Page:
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Cappadocia's Lunar Landscape
Cappadocia Turkey

In the days before Neil A. Armstrong gave real contours to thephantasmagoric image that the phrase ''lunar landscape'' used to evoke, Cappadocia could have served as its earthly counterfeit. Although firmly planted in the earth of Turkey's Anatolia (the ancient Asia Minor), a more extraterrestrial specter than Cappadocia's landscape can hardly be imagined -endless fields of bizarre castles, cones, spires and towers, crags dotted with mysterious apertures and phalanxes of gigantic mushrooms wearing caps that mock gravity.

All are stone, varying from bleached bone white, tan, pink, orange or green and changing tone from hour to hour, according to the sun's shifting angle. And as though a capricious nature had not done enough to make Cappadocia a striking sight, man has been at work since the dawn of history, digging, chopping and carving its yielding stone, to hollow it and shape it to his plan and to paint on it. He has left a record of his striving that dates back to the days of the Hittites of the Late Bronze Age, whom the Old Testament mentions as a people of the distant past.

The extraordinary rock formations of Cappadocia owe their existence to tens of thousands of years of volcanic eruptions during the Cenozoic era, 30 to 60 million years ago. Over many eons, rivers, rain, snow, storms and earthquakes churned through the layers of lava, creating tufa, a soft and malleable stone consisting of lava, ash and mud. Erosion did the rest.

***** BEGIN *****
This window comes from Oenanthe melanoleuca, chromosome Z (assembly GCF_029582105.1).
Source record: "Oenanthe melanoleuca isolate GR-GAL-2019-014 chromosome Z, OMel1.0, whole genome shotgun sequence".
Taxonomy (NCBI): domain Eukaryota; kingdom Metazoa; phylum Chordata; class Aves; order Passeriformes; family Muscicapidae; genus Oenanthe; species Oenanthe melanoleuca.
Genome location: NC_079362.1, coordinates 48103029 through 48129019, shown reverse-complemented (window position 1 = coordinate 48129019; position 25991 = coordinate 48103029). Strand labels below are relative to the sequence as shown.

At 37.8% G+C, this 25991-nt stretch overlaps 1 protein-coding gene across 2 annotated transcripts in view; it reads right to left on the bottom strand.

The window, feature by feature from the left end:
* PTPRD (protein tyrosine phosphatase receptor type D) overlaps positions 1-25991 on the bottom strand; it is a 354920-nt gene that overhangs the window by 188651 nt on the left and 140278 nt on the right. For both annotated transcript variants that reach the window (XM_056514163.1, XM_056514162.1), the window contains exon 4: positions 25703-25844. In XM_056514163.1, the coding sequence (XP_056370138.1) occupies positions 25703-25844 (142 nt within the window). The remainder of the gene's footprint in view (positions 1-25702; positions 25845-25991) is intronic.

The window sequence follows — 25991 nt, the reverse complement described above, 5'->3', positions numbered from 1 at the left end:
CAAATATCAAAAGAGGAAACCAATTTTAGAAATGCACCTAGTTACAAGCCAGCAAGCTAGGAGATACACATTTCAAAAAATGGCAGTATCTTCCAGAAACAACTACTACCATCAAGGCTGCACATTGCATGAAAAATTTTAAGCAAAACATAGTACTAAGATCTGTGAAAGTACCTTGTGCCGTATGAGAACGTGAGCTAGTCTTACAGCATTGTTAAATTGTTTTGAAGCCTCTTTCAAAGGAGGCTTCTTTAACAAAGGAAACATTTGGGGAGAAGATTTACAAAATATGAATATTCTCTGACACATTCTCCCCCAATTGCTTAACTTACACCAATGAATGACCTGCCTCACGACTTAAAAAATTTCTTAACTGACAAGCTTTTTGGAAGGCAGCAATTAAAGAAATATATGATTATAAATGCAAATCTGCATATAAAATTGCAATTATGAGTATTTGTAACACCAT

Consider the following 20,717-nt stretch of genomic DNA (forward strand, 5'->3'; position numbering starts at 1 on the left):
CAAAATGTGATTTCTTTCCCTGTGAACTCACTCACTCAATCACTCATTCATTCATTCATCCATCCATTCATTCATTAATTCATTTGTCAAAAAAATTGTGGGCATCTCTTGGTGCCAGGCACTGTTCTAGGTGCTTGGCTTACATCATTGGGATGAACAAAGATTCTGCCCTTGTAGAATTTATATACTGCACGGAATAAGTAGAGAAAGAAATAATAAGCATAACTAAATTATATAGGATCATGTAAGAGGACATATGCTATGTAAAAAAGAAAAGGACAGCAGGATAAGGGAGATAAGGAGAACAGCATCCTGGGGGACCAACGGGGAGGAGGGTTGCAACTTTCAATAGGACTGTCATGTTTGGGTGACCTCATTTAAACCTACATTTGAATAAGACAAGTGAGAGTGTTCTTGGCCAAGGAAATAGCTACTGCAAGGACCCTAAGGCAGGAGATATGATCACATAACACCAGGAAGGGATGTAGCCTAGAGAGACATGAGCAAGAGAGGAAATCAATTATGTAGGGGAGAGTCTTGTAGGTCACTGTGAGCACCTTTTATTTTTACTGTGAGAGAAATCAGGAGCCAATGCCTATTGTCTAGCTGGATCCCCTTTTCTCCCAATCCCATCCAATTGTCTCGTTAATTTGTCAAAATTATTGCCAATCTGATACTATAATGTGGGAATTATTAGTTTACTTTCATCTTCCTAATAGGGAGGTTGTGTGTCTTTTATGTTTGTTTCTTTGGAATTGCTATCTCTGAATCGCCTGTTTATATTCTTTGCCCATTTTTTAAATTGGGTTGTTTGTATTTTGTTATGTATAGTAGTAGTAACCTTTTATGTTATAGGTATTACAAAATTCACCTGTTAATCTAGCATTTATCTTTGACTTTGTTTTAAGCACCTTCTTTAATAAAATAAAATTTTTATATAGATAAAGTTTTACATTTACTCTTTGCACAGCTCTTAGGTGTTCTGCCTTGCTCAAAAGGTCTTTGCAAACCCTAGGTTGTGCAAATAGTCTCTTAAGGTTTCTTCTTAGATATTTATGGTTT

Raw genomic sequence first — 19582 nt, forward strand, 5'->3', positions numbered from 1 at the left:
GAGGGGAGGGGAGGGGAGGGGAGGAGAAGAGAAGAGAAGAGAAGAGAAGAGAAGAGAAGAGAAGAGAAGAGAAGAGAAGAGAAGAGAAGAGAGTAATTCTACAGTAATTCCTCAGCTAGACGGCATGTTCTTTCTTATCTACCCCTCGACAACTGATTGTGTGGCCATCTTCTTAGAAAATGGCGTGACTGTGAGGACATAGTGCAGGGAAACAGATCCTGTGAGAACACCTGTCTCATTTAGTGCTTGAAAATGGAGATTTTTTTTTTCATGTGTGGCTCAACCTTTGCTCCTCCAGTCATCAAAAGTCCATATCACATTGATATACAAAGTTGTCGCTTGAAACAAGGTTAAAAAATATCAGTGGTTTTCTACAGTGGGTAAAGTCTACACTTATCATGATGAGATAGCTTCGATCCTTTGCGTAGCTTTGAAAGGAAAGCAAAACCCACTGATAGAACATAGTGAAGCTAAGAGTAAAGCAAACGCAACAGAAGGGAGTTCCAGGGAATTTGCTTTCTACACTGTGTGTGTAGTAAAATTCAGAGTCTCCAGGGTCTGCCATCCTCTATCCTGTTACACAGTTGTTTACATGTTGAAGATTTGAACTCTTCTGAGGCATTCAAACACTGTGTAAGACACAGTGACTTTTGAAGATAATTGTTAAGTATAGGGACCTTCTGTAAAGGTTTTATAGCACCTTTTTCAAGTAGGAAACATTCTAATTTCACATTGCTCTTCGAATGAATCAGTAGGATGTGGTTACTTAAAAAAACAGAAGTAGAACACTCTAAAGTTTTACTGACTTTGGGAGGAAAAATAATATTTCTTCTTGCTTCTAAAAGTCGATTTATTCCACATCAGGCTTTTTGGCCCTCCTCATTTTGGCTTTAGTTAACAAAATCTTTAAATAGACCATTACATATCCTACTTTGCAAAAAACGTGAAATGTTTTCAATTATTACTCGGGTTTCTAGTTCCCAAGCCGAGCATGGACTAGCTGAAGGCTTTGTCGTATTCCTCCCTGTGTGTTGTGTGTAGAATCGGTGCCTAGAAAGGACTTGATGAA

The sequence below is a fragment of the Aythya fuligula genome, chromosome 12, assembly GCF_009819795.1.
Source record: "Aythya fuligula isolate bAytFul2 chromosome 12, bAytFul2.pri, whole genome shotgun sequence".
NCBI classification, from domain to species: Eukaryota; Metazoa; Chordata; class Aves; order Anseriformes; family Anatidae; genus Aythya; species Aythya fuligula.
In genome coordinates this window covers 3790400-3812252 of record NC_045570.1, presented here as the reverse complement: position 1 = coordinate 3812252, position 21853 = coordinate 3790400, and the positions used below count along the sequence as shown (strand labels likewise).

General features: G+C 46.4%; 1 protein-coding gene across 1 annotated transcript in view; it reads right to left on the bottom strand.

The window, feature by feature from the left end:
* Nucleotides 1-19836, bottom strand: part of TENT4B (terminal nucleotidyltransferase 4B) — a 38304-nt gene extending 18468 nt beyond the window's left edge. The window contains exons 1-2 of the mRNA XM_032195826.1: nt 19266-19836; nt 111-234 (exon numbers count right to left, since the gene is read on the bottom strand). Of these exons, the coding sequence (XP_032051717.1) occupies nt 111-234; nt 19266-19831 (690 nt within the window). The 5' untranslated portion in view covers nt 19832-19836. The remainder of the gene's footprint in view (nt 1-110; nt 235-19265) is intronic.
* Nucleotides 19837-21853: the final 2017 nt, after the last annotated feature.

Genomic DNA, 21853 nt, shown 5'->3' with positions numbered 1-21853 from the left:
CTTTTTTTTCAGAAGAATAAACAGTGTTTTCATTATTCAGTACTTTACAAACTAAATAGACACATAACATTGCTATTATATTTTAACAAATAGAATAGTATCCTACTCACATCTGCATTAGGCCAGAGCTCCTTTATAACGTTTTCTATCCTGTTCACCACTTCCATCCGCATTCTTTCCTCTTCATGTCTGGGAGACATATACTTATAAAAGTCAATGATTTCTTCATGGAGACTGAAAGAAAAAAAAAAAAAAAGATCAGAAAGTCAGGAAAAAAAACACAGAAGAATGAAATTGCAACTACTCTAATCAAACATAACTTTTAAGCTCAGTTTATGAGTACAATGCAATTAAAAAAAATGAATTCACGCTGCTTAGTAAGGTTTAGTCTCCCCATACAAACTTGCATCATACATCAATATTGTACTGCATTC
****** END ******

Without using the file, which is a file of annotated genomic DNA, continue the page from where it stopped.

Beneath this fantastic landscape, men dug far-flung cities 10 stories deep. Above ground, early Christians carved churches, monasteries and hermits' hideaways into the rock and painted on their walls a great museum of Byzantine art. The works range from primitive icons dating perhaps to the seventh century, through the geometric designs derived from the cross of the iconoclastic period (from 726 to 843, when figurative painting was banned as idolatry), on into the 13th century, when the Mongol invasion and Islam separated Cappadocia from Byzantium and its art. Nonetheless, small Greek Orthodox communities continued to use some of the churches until the exodus of the Greek communities from Asia Minor after the establishment of modern Turkey by Ataturk.

Cappadocia lies southeast of Ankara, the Turkish capital; a five-hour drive by bus or car will get you to the towns of Nevsehir, Goreme and Urgup. Each serves well as a center for excursions. Urgup, which has the best most modern and cave hotels. For those who are not specialists in Byzantine art, three days in Cappadocia provide enough time to see, above all, the wondrous landscape and to visit sites exemplifying its principal points of interest - churches, rock formations and subterranean cities.

Overview
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Hot Air Ballooning
Hiking in Cappadocia
Wedding & Honeymoon Package
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Whirling Dervishes Ceremony
Turkish Night Show
Turkish Bath
Buy A Cave House in Cappadocia
 
 
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